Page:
Remembering bell hooks: She signed my books but wouldn't let me take her coat

Earlier this month, we lost the physical presence of a great intellectual, bell hooks. 
bell hooks - Photo courtesy of Berea College

I had two memorable encounters with this amazing woman. The first happened while working at UMass Boston. The second was at Goucher College. Prior to teaching, I worked in public relations at several organizations. These positions afforded me opportunities to meet and listen to some phenomenal thinkers, scholars and entertainers.

At UMass Boston in 1998, hooks had visited the university to discuss Brazilian educator Paulo Freire. I covered the event for the University Reporter, the campus newspaper.  The article was titled "bell hooks Addresses Packed Faculty Club." In the piece, I mentioned that the venue was so packed, guests had to sit on the floor. Clearly someone had underestimated the popularity and reach of bell hooks.

University Reporter - Vol. 02, No. 08 - April 1998

I can't honestly say that I remember much about the event. But I recall being impressed with so much about bell hooks. 

With her strong cheekbones, creamy complexion and glasses, hooks reminded me a lot of my own mother. They looked like they could be related. 

I remember being surprised by her voice. I had expected a Black feminist to be loud and intimidating. She was neither. In fact, she was rather soft-spoken and came across as caring and genuine.

bell hooks chose the spell her name in all lowercase letters. This resonated with me. A recently married writer with dreams of more significant publications, I had initially intended to keep my maiden name. I had a byline, after all! But my husband was super uncomfortable with my not taking his name.  Even my own family would address mail to me using my husband's last name. So, I compromised. I chose to hyphenate. Controlling my own name the way bell hooks controlled hers -- down to the unconventional use of lowercase letters -- felt far-fetched to me at the time.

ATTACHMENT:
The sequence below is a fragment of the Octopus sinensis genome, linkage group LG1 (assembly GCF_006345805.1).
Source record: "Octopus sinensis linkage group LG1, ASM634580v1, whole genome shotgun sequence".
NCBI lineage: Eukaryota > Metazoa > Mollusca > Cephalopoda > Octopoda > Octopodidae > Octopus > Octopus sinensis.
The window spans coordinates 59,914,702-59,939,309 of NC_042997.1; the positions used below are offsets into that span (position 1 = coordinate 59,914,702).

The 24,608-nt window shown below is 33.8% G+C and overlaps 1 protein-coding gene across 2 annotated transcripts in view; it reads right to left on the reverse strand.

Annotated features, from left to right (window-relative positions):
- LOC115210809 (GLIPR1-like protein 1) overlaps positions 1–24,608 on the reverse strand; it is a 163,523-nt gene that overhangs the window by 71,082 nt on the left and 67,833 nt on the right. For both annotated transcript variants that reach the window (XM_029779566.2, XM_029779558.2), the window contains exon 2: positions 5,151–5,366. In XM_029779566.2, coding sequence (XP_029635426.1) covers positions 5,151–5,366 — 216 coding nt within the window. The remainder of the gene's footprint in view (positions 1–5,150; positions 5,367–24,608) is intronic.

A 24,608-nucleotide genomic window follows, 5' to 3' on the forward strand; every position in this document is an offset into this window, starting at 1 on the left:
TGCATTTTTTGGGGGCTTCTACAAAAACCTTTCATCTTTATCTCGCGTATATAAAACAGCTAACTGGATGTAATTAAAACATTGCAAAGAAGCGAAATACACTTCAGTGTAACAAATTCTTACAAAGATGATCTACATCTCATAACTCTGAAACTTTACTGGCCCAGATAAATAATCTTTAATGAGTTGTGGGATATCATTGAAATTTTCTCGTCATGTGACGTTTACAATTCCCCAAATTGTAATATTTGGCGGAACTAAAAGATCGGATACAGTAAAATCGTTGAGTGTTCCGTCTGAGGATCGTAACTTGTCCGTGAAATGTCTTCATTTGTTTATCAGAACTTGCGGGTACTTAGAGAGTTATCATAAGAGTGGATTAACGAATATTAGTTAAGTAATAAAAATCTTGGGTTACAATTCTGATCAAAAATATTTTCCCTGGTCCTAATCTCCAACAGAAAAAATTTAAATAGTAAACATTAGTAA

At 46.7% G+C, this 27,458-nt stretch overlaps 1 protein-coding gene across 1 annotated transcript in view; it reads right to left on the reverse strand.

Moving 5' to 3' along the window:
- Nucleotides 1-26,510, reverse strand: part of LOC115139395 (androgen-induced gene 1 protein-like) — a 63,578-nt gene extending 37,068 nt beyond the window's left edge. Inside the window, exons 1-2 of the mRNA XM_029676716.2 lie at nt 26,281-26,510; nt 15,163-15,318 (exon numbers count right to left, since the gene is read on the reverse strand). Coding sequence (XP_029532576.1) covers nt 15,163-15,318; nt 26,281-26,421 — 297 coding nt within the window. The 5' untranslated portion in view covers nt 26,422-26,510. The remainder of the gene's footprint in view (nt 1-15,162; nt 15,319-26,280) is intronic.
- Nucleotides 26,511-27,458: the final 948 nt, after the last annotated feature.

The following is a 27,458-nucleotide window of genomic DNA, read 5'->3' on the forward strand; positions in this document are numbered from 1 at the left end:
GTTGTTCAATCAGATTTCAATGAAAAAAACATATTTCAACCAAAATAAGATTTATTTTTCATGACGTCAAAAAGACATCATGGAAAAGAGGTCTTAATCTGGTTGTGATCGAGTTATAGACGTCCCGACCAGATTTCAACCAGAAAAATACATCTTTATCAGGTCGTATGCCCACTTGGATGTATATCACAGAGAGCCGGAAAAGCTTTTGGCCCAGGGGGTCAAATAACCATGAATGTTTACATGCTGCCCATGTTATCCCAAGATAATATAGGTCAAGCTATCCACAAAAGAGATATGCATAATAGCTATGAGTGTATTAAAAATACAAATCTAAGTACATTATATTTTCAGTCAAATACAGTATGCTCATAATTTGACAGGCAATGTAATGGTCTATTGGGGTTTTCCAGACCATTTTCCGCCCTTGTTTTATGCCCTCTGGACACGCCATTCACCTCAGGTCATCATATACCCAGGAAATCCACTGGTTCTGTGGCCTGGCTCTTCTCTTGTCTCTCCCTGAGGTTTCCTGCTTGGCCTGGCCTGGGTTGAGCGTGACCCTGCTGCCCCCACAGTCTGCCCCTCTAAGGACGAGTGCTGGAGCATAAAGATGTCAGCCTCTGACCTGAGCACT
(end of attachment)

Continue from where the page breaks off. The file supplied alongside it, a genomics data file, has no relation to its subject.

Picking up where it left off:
bell hooks was a prolific writer. I honestly don't think I knew what the word prolific meant prior to researching hooks. But I absolutely loved everything about the word. I, too, wanted to be called a "prolific writer."

Fast forward to 2003. I was working in the public relations office at Goucher College. My second encounter with bell hooks happened while assisting with publicity for a symposium commemorating James Baldwin. 

The details of this event are a bit hazy now, too. However, I remember that part of my job was to greet speakers, coordinate greenroom amenities and make people feel welcome at the college. It was in this capacity that bell hooks politely refused to let me hang up her coat. She opted to keep it with her.

"We New Yorkers have a thing about our coats," she said.

I remember thinking that this was some strange superstition that I, a non-New Yorker who grew up in Chester, Pa., simply didn't understand. But it stuck with me. Over the years, I've wondered if bell hooks' not wanting to hand over her coat was, in fact, a metaphor for the guarded mistrust that Black women have been forced to employ to survive in America. Why put your covering in the hands of another, when you can maintain control yourself?

I was blessed to have bell hooks sign two books during the symposium at Goucher. She signed one of her children's books, Homemade Love, for my then one-year-old daughter. She also signed a copy of Wounds of Passion: A Writing Life. I recall her chuckling when she saw it, saying "Wow! You went way back with this one!"  

Unfortunately, I have no idea where my signed copy of Wounds of Passion: A Writing Life might be. I hope that whoever has it will appreciate its specialness.

I found out first about bell hooks' death from my daughter, now a sophomore in college, who forwarded a post from social media. I searched for the copy of Homemade Love and sent her the image of hooks' note on the title page. I followed it with a note of my own: "You are special!" 

As my daughters approach womanhood, I pray that they will be open to reading bell hooks' writing and watching her lectures. I see that they've already embraced aspects of feminism that I was not ready for at their ages. 

bell hooks made us think. She modeled self-growth and taught us how to articulate many of our struggles as women and as Black Americans. I am thankful for her voice and that it will live on for generations through her prolific writing.

You can watch bell hooks' keynote address at the James Baldwin Symposium at Goucher College in 2003 on C-Span.

* University of Massachusetts Boston, "University Reporter - Vol. 02, No. 08 - April 1998" (1998). 1996-2009, University Reporter. Paper 65. http://scholarworks.umb.edu/university_reporter/65

Comments

  1. She was a stalwart for African American women in particular, and a role model for all.

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